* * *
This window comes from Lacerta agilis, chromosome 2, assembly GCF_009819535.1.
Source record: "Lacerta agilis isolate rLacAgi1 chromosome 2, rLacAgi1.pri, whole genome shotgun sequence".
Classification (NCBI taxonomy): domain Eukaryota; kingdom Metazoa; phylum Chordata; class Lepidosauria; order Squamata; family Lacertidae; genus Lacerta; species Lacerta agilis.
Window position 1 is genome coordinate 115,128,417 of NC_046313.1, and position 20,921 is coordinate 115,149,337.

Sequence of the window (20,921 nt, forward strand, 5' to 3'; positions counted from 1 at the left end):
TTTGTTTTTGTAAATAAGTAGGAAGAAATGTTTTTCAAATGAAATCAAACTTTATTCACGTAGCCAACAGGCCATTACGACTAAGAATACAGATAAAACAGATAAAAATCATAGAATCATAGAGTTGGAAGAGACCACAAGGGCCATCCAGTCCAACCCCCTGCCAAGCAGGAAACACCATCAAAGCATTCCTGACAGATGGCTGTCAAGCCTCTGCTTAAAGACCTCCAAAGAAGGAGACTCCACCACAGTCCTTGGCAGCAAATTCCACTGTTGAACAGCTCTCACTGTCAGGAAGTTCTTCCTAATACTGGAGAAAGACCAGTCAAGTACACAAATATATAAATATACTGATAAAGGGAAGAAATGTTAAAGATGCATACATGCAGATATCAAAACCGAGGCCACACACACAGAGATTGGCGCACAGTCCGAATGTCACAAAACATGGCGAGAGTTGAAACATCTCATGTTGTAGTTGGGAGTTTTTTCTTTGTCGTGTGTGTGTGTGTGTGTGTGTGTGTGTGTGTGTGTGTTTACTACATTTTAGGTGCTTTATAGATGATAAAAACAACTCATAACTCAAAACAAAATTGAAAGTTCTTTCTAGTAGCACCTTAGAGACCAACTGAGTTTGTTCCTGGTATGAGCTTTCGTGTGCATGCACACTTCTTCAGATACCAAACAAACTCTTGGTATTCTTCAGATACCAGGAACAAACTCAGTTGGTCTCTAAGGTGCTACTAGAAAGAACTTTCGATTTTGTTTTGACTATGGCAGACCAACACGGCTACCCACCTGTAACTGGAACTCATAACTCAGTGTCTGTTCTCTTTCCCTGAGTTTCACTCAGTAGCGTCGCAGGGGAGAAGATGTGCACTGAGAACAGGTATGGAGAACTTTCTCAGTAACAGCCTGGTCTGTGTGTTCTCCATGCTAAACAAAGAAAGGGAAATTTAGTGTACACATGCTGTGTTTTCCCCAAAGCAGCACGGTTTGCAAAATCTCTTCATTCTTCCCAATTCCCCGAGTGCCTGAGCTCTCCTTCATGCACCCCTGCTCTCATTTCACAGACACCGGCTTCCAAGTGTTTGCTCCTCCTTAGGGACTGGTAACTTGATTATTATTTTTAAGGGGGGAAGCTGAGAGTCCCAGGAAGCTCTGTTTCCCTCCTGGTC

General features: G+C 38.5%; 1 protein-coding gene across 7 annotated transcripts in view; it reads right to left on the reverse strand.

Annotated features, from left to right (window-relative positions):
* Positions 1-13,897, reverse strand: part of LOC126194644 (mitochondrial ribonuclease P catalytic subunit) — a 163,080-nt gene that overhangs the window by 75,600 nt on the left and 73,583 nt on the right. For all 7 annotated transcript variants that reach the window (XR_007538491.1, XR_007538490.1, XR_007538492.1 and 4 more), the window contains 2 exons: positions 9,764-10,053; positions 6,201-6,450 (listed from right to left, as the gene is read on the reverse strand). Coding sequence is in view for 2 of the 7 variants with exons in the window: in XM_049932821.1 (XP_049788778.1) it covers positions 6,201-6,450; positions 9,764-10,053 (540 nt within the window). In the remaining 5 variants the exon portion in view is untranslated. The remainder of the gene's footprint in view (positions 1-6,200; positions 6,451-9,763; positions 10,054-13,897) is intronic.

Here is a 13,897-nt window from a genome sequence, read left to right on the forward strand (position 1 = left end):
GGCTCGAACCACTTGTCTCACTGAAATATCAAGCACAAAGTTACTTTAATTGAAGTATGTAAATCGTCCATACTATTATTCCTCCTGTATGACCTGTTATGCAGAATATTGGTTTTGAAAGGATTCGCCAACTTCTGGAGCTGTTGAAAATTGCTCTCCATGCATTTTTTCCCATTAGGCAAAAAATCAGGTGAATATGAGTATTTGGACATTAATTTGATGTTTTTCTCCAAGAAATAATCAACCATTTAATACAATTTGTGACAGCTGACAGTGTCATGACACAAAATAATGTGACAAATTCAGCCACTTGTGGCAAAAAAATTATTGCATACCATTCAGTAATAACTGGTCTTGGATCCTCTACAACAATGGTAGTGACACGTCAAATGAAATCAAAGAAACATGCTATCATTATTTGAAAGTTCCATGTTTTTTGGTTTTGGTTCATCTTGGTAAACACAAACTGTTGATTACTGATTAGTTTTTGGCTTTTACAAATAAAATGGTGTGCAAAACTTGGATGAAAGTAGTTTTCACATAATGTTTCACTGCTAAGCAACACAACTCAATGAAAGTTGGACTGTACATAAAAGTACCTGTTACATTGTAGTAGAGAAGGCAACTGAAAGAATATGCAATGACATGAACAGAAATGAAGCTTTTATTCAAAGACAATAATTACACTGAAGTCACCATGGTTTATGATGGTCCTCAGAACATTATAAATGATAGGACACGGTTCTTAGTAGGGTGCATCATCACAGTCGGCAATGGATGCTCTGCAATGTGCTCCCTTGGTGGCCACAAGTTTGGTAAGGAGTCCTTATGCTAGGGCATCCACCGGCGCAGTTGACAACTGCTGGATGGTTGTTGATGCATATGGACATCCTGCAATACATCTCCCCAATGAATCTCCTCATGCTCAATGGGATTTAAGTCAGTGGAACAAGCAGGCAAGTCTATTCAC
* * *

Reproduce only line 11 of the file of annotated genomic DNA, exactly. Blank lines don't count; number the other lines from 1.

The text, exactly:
GGCTCGAACCACTTGTCTCACTGAAATATCAAGCACAAAGTTACTTTAATTGAAGTATGTAAATCGTCCATACTATTATTCCTCCTGTATGACCTGTTATGCAGAATATTGGTTTTGAAAGGATTCGCCAACTTCTGGAGCTGTTGAAAATTGCTCTCCATGCATTTTTTCCCATTAGGCAAAAAATCAGGTGAATATGAGTATTTGGACATTAATTTGATGTTTTTCTCCAAGAAATAATCAACCATTTAATACAATTTGTGACAGCTGACAGTGTCATGACACAAAATAATGTGACAAATTCAGCCACTTGTGGCAAAAAAATTATTGCATACCATTCAGTAATAACTGGTCTTGGATCCTCTACAACAATGGTAGTGACACGTCAAATGAAATCAAAGAAACATGCTATCATTATTTGAAAGTTCCATGTTTTTTGGTTTTGGTTCATCTTGGTAAACACAAACTGTTGATTACTGATTAGTTTTTGGCTTTTACAAATAAAATGGTGTGCAAAACTTGGATGAAAGTAGTTTTCACATAATGTTTCACTGCTAAGCAACACAACTCAATGAAAGTTGGACTGTACATAAAAGTACCTGTTACATTGTAGTAGAGAAGGCAACTGAAAGAATATGCAATGACATGAACAGAAATGAAGCTTTTATTCAAAGACAATAATTACACTGAAGTCACCATGGTTTATGATGGTCCTCAGAACATTATAAATGATAGGACACGGTTCTTAGTAGGGTGCATCATCACAGTCGGCAATGGATGCTCTGCAATGTGCTCCCTTGGTGGCCACAAGTTTGGTAAGGAGTCCTTATGCTAGGGCATCCACCGGCGCAGTTGACAACTGCTGGATGGTTGTTGATGCATATGGACATCCTGCAATACATCTCCCCAATGAATCTCCTCATGCTCAATGGGATTTAAGTCAGTGGAACAAGCAGGCAAGTCTATTCAC